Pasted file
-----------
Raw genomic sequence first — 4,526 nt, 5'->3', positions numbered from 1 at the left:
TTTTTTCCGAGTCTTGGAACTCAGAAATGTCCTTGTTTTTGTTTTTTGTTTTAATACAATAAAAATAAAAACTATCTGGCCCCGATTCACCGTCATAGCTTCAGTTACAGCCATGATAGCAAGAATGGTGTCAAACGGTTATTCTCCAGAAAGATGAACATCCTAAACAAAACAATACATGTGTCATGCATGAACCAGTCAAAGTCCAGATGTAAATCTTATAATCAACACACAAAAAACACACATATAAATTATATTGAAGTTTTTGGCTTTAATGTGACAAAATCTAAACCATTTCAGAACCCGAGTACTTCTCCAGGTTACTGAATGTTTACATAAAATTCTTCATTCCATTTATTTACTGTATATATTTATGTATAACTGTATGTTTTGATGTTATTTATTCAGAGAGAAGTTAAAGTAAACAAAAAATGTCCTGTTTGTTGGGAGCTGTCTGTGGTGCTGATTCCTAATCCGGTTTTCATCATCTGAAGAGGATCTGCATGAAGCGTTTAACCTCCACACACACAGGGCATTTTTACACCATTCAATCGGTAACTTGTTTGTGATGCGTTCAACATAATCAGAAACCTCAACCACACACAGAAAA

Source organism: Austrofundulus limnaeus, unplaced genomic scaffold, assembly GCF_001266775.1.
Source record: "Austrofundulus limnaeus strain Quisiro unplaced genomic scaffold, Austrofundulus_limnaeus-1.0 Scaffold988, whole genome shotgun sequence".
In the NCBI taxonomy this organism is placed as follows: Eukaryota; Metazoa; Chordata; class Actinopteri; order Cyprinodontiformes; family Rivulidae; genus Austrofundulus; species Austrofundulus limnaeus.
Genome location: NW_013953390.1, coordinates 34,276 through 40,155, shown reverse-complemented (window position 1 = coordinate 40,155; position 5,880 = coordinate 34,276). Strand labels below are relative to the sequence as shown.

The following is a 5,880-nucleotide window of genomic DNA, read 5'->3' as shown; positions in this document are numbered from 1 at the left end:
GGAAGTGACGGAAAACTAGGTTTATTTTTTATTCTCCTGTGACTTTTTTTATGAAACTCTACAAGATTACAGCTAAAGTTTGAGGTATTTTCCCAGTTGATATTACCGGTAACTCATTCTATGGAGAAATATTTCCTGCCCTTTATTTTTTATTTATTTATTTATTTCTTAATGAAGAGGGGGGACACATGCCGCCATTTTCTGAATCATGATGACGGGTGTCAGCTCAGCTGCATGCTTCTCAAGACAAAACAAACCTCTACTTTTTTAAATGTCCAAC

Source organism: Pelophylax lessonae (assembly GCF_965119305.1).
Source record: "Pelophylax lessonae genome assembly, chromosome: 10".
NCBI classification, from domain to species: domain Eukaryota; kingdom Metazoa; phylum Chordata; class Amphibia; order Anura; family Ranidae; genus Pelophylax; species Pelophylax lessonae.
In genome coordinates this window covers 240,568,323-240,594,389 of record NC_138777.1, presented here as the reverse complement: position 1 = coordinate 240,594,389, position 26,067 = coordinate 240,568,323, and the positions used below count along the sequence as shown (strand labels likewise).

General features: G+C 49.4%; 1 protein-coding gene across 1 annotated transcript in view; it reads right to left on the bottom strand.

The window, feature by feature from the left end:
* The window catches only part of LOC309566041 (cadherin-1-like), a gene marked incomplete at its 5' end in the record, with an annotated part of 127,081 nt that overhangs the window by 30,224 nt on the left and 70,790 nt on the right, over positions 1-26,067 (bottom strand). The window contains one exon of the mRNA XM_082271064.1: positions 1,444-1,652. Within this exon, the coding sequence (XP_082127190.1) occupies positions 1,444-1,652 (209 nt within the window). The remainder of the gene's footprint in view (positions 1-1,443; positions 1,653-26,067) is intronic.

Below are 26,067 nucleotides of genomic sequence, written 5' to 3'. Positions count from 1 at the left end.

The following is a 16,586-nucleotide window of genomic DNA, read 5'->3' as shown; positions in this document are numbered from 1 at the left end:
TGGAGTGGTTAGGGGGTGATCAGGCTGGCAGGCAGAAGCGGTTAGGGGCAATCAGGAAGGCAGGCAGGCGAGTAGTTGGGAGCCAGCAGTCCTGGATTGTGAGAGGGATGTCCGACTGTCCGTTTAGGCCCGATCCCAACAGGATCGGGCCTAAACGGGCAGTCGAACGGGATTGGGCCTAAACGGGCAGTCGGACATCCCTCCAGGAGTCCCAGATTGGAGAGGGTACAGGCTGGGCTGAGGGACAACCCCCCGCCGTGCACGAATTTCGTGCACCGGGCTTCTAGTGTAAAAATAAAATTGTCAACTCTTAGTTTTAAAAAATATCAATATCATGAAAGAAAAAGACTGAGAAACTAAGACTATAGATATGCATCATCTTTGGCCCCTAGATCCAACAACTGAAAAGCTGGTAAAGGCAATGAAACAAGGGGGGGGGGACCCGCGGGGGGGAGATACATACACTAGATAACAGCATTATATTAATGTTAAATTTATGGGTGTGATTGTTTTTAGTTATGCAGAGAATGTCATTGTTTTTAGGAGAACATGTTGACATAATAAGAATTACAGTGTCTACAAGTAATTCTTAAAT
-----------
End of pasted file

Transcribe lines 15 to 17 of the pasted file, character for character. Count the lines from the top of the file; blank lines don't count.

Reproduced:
* The window catches only part of LOC309566041 (cadherin-1-like), a gene marked incomplete at its 5' end in the record, with an annotated part of 127,081 nt that overhangs the window by 30,224 nt on the left and 70,790 nt on the right, over positions 1-26,067 (bottom strand). The window contains one exon of the mRNA XM_082271064.1: positions 1,444-1,652. Within this exon, the coding sequence (XP_082127190.1) occupies positions 1,444-1,652 (209 nt within the window). The remainder of the gene's footprint in view (positions 1-1,443; positions 1,653-26,067) is intronic.

Below are 26,067 nucleotides of genomic sequence, written 5' to 3'. Positions count from 1 at the left end.

The following is a 16,586-nucleotide window of genomic DNA, read 5'->3' as shown; positions in this document are numbered from 1 at the left end: